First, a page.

|Quarterback Matthew Stafford endorses Van Heusen's line of shirts and ties.|
Ads featuring the football players include online elements such as a “playbook” offering fashion tips on how to layer sweaters and shirts, how to pair clothing items and how to have a more stylish look at the office and on the town. Sports drive the company’s advertising now, a shift from several years ago when 90 percent went to fashion magazines.
Mike Kelly, PVH executive vice president of marketing, said athletes are a natural if a company wants men to listen to its message.
The idea for the football-themed campaign blossomed as Kelly and his wife sat at a W Hotel in Miami and noticed a nightclub scene divided between women dressed to the nines and men dressed to mow lawns.
“The men were like schlubs, jeans and T-shirts,” Kelly said. “It was like they had forgotten to show up for the game. My wife and I talked about how guys needed to get snapped up, like ‘Hard Knocks’ and training camp” for fashion.
Kelly, echoing other experts, said the advent of social media and endless cross-pollination with entertainment and fashion, heightens the interest in athletes.
Rice, the Pro Football Hall of Fame receiver, may be better known these days for his stint on “Dancing with the Stars” than for catching Super Bowl passes from Joe Montana. Hines Ward, Donald Driver, Warren Sapp, Emmitt Smith and Kurt Warner have also tapped their toes on the show before millions of viewers who may have been casual NFL fans, at best. Such forays bring a broader audience and make the athletes accessible in a way they never were on the field. Social media, “Dancing” and other reality shows enhance the effect.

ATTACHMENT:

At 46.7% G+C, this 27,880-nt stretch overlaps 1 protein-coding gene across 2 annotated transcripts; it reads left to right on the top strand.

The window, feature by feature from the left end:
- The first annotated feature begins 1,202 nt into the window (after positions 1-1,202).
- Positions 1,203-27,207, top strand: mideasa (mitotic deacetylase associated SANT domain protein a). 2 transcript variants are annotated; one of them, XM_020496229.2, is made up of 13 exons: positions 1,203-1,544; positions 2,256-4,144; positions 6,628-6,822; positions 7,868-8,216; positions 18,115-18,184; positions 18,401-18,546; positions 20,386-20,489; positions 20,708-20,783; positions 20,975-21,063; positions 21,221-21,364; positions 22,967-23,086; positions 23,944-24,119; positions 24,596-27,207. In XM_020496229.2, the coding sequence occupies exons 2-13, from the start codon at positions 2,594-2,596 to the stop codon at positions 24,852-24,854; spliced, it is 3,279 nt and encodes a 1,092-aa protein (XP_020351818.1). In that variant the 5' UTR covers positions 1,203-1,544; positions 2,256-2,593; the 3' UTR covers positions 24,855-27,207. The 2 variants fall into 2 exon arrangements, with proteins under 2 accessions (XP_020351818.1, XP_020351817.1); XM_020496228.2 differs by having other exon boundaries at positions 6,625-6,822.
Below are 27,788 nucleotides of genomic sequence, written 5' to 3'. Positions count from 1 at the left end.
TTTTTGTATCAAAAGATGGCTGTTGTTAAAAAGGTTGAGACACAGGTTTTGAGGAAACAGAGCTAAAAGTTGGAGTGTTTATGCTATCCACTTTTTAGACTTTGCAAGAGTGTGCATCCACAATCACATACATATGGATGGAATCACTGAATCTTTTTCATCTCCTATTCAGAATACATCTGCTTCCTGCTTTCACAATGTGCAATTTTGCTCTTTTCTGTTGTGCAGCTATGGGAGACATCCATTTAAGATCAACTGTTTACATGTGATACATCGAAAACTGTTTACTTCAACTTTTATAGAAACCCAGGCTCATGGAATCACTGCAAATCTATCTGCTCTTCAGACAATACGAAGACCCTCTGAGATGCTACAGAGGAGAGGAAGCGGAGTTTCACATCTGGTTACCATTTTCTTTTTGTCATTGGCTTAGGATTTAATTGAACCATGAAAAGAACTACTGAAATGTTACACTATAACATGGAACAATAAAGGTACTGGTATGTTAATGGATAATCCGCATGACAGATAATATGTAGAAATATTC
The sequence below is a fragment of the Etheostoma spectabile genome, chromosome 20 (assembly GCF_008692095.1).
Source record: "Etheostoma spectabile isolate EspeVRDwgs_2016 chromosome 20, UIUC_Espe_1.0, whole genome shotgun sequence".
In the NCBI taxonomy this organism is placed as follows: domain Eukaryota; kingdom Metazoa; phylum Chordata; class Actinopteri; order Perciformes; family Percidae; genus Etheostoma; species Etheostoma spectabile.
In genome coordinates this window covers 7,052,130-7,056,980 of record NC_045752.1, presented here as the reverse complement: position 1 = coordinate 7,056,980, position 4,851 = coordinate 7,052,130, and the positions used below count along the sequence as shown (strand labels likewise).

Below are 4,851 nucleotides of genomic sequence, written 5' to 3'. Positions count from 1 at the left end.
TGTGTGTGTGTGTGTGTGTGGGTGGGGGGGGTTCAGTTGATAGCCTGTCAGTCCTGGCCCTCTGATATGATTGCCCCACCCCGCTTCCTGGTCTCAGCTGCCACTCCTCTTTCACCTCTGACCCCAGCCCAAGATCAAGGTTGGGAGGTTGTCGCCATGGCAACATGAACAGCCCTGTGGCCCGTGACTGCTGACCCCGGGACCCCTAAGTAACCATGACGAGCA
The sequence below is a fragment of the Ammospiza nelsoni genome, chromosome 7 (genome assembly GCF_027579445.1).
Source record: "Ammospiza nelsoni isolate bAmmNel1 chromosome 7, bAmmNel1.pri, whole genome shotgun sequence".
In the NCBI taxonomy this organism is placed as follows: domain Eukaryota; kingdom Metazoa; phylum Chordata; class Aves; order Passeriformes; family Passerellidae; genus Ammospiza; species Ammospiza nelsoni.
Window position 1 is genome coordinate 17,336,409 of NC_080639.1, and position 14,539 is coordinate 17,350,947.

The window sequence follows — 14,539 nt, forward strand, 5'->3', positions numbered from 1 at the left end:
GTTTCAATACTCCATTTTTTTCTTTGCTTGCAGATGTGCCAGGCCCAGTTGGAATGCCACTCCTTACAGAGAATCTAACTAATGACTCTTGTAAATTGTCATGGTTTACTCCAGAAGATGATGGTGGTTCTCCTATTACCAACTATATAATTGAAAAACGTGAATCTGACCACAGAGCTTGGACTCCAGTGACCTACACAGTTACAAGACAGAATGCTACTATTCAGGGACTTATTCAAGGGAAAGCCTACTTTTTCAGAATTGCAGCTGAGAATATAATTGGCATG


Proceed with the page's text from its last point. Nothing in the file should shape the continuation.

“There’s crossover appeal,” said Jonathan Norman, senior director for client strategy at GMR Marketing, a frequent adviser to brands. “It keeps them relevant outside of the season.”
More and more, companies consider that kind of reach not just relevant, but essential. A few years ago, social media “used to be nice to have,” said Greg Goldring, director of marketing at Platinum Rye Entertainment, which works with P&G, among other companies. “Now it’s a must-have.”
The constant chatter between celebrity and fan creates a relationship that didn’t exist five or 10 years ago, experts say. And, in its best form, tweets and cameos show athletes in a new light, humorous or humble, or just interested in life beyond the playing field.
Agents say companies routinely ask how many followers an athlete has on Twitter and how many likes on Facebook. Endorsement talks almost always include a social media component, but athletes and agents want to be sure to avoid clumsy sales pitches.
“It’s got to be more creative than, ‘I just rolled out of bed, boy do I like these Pringles,’” said Lowell Taub, head of sports endorsements at CAA. “You have to make it engaging to the fan rather than a blatant, boring plug.”
Erik Spanberg writes for the Charlotte Business Journal, an affiliated publication.